March 23, 2021

Alli Ortega Empty Bowls event goes virtual

The arts do more than inspire creativity; the arts change lives. Over the past year, Scottsdale Arts Learning & Innovation has spent tireless hours shifting our programs to ensure we continue to meet the ever-growing needs of our community. The annual Alli Orgeta Empty Bowls represents how the arts rise above the challenges this past year presented—particularly with increased food and financial insecurity—by raising money and awareness of issues within our own community.  

Janet Blum (right) founded the Scottsdale branch of the Empty Bowls program nearly 30 years ago as a teacher at Coronado High School. Photo: Scottsdale Arts

The international Empty Bowls program was started in 1990 by one art teacher, and since that time, it has spawned a global, grassroots movement by artists and craftspeople in cities and towns around the world to care for and feed the hungry in their communities. That same year at Coronado High School, Scottsdale launched its Empty Bowls program, led by Janet Blum, the school’s visual arts teacher. Blum recognized that youth have an innate passion for philanthropy, which led to a natural transition to the school supporting their community. 

Alli Ortega’s heart and spirit live on through the Empty Bowls program, named in her honor. Photo: Ortega family

In 2014, the program was renamed to Alli Ortega Empty Bowls after a young, active, passionate artist, teacher, and mentor who gave her heart and soul into helping others to better their lives in Scottsdale. She was an integral part of teaching students about the impact the Empty Bowls program made in our community, and her dedication for her community bettered the lives of all she touched. While her life ended all too soon, Alli’s passion lives on through the program.  

Empty Bowls has a long tradition in the Scottsdale Schools, providing an opportunity for students to share their artistic talents to support our families in need.  Alli Ortega, a SUSD graduate, had a giving heart, providing an avenue for our future SUSD students to give from their hearts and create from their imagination.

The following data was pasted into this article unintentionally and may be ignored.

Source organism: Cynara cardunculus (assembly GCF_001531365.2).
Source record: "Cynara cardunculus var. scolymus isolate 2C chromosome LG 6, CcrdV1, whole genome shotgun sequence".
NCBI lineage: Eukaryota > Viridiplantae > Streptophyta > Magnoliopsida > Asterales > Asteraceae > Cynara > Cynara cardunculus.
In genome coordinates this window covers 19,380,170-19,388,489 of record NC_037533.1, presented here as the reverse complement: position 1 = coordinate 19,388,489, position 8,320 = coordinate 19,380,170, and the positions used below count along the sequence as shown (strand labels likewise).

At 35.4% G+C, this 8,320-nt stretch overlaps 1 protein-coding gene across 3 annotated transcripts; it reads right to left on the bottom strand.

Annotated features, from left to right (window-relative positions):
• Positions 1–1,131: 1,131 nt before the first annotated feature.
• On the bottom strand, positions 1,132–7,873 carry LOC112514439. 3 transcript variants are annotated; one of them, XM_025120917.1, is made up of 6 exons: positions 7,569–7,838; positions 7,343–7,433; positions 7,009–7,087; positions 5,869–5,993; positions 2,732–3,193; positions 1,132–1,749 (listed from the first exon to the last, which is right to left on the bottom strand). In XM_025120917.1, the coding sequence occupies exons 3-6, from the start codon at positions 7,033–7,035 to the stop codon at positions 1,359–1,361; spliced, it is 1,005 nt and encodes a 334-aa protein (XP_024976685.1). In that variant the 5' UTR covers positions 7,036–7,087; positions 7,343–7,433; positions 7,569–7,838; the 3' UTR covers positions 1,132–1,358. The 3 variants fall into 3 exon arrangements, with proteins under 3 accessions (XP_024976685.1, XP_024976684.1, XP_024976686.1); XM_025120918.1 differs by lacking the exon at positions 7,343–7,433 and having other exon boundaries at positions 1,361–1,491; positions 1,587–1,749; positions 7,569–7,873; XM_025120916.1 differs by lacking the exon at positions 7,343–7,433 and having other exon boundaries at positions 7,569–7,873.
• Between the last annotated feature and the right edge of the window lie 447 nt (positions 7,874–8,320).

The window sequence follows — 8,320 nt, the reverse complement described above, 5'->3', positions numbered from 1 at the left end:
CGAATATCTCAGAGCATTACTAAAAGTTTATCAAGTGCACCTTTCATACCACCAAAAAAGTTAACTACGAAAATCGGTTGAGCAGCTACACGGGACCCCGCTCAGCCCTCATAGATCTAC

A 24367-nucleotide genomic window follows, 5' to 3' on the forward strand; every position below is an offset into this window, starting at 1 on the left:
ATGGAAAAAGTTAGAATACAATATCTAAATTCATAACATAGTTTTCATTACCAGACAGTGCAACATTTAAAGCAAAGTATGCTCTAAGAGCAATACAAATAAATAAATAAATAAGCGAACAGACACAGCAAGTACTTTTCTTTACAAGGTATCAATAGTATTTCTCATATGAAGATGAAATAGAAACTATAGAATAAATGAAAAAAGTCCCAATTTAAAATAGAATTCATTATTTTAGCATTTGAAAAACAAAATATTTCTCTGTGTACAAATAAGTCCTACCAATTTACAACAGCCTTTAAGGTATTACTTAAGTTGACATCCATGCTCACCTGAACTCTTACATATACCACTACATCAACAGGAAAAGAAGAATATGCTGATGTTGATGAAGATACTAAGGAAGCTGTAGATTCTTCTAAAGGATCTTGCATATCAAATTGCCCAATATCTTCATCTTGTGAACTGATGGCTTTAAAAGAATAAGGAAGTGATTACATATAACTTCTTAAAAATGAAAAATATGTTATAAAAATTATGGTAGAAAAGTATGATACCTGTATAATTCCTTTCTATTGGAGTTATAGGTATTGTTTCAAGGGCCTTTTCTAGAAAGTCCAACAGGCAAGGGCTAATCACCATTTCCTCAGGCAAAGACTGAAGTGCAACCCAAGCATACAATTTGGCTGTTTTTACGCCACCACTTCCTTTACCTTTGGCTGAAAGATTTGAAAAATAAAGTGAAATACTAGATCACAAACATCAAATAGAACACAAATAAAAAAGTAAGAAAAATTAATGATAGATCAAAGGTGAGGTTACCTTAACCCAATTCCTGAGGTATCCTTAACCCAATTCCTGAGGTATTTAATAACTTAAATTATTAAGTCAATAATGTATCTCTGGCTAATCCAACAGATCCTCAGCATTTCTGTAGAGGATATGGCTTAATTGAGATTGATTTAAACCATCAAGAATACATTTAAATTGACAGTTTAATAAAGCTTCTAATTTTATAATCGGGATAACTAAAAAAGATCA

Michelle Irvin, Fine Arts & PE Coordinator, Scottsdale Unified School District

Students from Vista Verde Middle School not only create bowls that are sold at the annual event, but they also visit Scottsdale Community College as a part of the college and career readiness curriculum. Photo: Scottsdale Arts

Continuing to this day, and co-led by Scottsdale Arts Learning & Innovation, this signature program offers residencies and workshops in partnership with Scottsdale Unified School District, Paradise Valley Unified School District, city of Scottsdale senior centers, and Delta Kappa Gamma women educators. Through the making of ceramic bowls, participants learn art skills while also enjoying the social and emotional benefits of the arts. Through these teaching-artist-led workshops, participants also learn the art of giving back and being active citizens for the greater good. These bowls are not created for themselves but are given back and sold at events throughout the fall, where 100% of proceeds are given to Vista del Camino food bank.   

This year, you can be involved in this incredible event. Join us for 12 hours of giving on March 31, 2021, from 9:00 a.m. until 9:00 p.m. Livestreamed on the Scottsdale Community Partners Facebook page, you will hear from various event partners, founders, sponsors, and community members involved in this event and hear stories of the Empty Bowls program’s impacts.  

Help us reach our fundraising goal of $10,000 so we can help Scottsdale families that have been impacted by COVID-19. Each donation will be entered to receive one of five handcrafted bowls by a local Arizona artist, each with a value of $100 or more. 

Even if you can’t attend the event, you can still donate to Empty Bowls. Let’s join together to provide comfort and kindness to our friends and neighbors during these difficult times.

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